The foetid jungle keeps encroaching, only the insects and reptiles can survive successfully in this world that is de-evolving back towards the Triassic. The coming of the iguanas to London combined with the super-equatorial climate brings insomnia and strange dreams. Riggs’s deputy Hardman goes mad under the pressure, running off southwards into the swamp on a raft – they search but don’t find him.

The question ‘how do you sleep?’ begins to assume a big significance, but Kerans and Bodkin feel strangely at home with this altered state, although Bodkin becomes rather obsessed by his childhood memories of pre-submerged London.

Apart from a few older men such as Bodkin there was no-one who remembered living in them – and even during Bodkin’s childhood the cities had been beleaguered citadels, hemmed in by enormous dykes and disintegrated by panic and despair, reluctant Venices to their marriage with the sea.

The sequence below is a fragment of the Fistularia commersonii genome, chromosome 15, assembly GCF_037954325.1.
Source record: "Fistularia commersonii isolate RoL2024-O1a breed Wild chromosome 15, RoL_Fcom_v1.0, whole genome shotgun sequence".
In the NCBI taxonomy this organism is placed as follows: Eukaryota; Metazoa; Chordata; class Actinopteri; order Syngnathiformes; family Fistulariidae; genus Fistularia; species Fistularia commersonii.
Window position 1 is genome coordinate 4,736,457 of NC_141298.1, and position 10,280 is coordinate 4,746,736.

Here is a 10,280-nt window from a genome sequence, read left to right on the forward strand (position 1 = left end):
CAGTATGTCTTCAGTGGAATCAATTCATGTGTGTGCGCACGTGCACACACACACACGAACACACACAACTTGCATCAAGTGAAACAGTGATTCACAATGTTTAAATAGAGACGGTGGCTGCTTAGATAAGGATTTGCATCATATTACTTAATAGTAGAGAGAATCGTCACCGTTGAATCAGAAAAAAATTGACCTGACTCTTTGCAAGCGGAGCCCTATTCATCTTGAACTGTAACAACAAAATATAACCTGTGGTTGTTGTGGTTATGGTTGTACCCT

When it comes to it, they opt to remain with Beatrice, engineering to be left behind – but not for long. Soon Riggs and his crew are replaced by the white-suited Strangman – a latter-day pirate in a hydroplane with a bask (I looked it up) of crocodiles snapping at his heels. Strangman’s ship follows his arrival, it’s full of raided antiquities. Like a Bond-villain, he has Machavellian plans, and Kerans and Bodkin will have to work with him to work against him to survive.

The Drowned World is certainly a visionary novel. Stylistically, it is a real hybrid – reading like Graham Greene meets Conrad via Ian Fleming with the philosophical realisation of Richard Matheson’s The Incredible Shrinking Man as Kerans accepts his fate. Kerans is a leading man typical of any Graham Greene novel – clever but burned out at forty, yet fit enough to take action. I’ve not read Heart of Darkness, but it seems to me that Kerans could be Conrad’s Marlow and Strangman a pre-illness Kurtz, together with his henchmen? Never mind all the influences, it is an effective literary eco-thriller that manages to explore the human condition at the same time, and I loved it.